What is the best Bible translation? People frequently ask which translation of the Bible I use when I preach. Also, people question why there are so many different translations of the Bible and which translation is the best.
So let me answer those three questions in today’s blog.
Question #1: Which translation of the Bible do I use when I preach?
I currently preach from the NIV (or the New International Version). The reason is simple. When you look up the amount of dollars spent on Bibles and the units of Bibles sold, the NIV leads the pack and has done so for a long time now.
The top 5 best-selling Bible translations are:
1. New International Version (NIV)
2. King James Version (KJV)
3. New King James Version (NKJV)
4. English Standard Version (ESV)
5. New Living Translation (NLT)
So, I primarily teach out of the NIV because it is the most popular version and the one that a vast majority of my listeners use. However, I suspect that the ESV (or English Standard Version) will continue to move up that list, so I have been reading from that version pretty consistently in my personal devotion.
Question #2: Why are there so many Bible translations?
This answer is both simple and complex. It is simple in that the Bible was not written in English and therefore every translator must take the text from its original version of Hebrew or Greek into the English language. And in doing so, many slight variations occur.
The more complex answer to this question is the “method” of translation used. There are three primary methods used in translating the Bible. The first is what is called “word for word”. The word for word method attempts to take the underlying Hebrew or Greek word in the text and translate it into the closest corresponding English word possible. Translations that use this method are the New American Standard, King James, New King James and the ESV. However, the downside of the “word for word” translation method is that the verses can often times seem to be difficult to read and a bit unclear.
The second method of translation is called the “thought for thought” method. In other words, translators using this method try to capture the original thought of the writer of Scripture and then translate that thought into a more easily read translation while at the same time maintaining faithfulness to the original text and thought of scripture. The NIV and the New Living Translation are good examples of the “thought for thought” translation method. The primary positive of this method is that it is usually much easier to read, but the downside is that it can lose some of the depth of meaning from the words of the original text.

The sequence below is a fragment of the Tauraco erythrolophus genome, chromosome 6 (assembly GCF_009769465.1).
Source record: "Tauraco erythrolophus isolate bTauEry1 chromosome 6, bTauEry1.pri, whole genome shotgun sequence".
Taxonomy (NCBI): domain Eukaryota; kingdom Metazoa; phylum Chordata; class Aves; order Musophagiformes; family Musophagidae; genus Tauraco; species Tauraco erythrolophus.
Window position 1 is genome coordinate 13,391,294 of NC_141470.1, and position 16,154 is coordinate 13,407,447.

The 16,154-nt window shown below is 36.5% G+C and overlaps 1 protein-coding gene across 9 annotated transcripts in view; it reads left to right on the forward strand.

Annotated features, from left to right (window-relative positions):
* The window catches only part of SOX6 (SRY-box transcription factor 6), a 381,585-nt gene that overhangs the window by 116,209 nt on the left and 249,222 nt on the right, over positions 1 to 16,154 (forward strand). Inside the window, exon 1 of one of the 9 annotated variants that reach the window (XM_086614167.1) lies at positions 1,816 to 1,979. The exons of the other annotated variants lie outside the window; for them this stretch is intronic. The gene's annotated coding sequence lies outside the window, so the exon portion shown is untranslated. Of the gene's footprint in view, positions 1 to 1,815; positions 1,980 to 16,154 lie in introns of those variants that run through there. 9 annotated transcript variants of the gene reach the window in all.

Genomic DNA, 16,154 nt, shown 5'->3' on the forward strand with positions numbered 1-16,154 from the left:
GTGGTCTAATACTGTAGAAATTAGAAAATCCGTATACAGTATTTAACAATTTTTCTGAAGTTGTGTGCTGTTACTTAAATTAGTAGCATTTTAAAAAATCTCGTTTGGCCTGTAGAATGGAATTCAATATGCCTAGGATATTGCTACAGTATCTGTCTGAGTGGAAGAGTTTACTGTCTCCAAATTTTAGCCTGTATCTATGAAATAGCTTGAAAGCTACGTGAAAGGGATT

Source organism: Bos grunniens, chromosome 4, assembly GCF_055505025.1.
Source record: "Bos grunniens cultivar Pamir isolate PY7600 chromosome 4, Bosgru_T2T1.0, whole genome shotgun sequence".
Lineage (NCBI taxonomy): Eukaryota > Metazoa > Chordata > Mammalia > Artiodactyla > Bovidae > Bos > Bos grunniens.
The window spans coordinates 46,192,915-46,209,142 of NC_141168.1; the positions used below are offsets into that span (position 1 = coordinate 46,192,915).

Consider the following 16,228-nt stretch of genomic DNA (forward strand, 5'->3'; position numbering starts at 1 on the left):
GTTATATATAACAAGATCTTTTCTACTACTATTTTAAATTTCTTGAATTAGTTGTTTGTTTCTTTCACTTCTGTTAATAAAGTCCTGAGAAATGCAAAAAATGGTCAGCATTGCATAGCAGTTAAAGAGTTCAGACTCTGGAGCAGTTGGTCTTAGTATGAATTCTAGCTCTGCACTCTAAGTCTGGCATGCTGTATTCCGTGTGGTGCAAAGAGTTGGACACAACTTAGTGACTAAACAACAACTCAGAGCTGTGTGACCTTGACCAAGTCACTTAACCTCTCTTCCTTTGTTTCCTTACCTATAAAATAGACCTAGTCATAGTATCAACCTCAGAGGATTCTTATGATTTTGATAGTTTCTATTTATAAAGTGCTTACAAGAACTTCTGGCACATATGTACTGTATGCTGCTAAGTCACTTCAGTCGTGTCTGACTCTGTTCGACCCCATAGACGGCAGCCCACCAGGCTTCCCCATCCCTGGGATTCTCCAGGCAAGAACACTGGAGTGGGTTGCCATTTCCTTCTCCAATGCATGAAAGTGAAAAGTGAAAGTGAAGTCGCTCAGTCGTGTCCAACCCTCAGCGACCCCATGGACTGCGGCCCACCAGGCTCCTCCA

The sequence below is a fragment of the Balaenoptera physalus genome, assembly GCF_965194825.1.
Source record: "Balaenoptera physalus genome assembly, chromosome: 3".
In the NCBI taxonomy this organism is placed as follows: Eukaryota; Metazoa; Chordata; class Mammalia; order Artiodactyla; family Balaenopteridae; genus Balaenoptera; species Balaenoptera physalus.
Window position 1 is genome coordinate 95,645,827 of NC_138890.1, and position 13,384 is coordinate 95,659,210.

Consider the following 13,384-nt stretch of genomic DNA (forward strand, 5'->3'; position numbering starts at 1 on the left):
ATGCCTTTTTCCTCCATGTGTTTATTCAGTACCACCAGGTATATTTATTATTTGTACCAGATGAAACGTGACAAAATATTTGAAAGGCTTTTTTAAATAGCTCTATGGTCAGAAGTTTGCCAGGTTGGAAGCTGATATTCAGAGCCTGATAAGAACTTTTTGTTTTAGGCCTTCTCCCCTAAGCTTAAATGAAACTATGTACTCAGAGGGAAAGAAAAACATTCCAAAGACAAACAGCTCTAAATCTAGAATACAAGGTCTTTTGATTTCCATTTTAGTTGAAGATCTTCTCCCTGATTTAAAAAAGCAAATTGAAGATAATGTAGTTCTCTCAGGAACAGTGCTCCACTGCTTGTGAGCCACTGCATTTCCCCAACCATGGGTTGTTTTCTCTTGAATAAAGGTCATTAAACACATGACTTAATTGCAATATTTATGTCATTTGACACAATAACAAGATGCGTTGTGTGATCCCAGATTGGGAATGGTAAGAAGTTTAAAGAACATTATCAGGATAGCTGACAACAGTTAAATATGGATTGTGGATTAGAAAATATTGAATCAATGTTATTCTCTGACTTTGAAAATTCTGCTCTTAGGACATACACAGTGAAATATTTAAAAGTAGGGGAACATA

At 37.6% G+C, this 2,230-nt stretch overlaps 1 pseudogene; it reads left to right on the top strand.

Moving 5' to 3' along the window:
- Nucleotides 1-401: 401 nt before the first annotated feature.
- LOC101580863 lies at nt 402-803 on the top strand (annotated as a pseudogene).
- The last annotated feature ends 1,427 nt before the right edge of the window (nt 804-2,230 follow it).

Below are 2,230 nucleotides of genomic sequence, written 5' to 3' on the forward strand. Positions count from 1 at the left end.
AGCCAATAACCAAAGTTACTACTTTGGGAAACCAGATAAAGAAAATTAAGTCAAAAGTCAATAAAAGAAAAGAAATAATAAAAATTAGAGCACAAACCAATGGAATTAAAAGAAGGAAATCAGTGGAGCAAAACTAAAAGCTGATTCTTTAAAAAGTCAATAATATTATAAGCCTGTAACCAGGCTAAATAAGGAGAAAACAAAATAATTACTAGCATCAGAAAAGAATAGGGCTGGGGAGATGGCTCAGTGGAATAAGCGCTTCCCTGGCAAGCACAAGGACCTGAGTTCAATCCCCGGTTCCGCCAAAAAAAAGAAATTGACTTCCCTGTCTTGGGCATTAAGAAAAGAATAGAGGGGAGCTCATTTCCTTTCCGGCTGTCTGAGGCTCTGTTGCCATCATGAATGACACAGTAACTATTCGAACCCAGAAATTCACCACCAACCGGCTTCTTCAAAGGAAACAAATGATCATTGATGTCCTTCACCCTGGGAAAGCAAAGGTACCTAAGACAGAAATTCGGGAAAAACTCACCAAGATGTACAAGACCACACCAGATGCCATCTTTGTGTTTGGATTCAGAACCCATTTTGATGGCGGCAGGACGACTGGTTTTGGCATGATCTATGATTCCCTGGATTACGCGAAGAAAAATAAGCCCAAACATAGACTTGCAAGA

The third type of translation is called “paraphrase”. The paraphrase translation rephrases, rewords or summarizes what has been written in order to be very understandable. In doing so, most of the depth of the biblical text is sacrificed; however, this translation is very applicable and easily understood. The Living Bible and The Message are probably the two most popular paraphrases. One side note is this. If you want to just read the Bible or a passage, a paraphrase is a good way to go. However, if you want to study the Bible, I would not recommend a paraphrase translation unless you are simply reading it for another perspective on the text. And, this leads me to my last question.
Question #3: Which translation is best?
And the answer is, that depends on your purpose. If you are looking to really study your Bible, you will want to choose a word for word translation. Like the New American Standard, ESV, KJV or the NKJV. Many people say the KJV is the best because it was the first English Bible widely available to the public over 400 years ago. However, first is not always best. Take cars for example. Were cars made in 1920 better than cars made today? The answer is simple. The speed, power, technology and safety features in today’s cars are vastly superior to the early model cars. Plus, when it comes to the King James Version, the word for word translation was made into the contemporary English vernacular of that day and not today! If you are a fan of the KJV and can easily read and understand it—stick with it.
If your purpose is to have a Bible that is easy-to-read and you are willing to dig deeper into commentaries, I would suggest a translation that is “thought for thought”.
Finally, I only recommend “paraphrase” translations like the Message or the Living Bible as supplemental reading. You have to see these paraphrased versions as the seasoning—not the meal. They can add spice, but they do not offer much substance.
So which translation is best? It is an individual choice, but from my perspective the best translation for you is either a “word for word” or “thought for thought” translation that you can and will read often.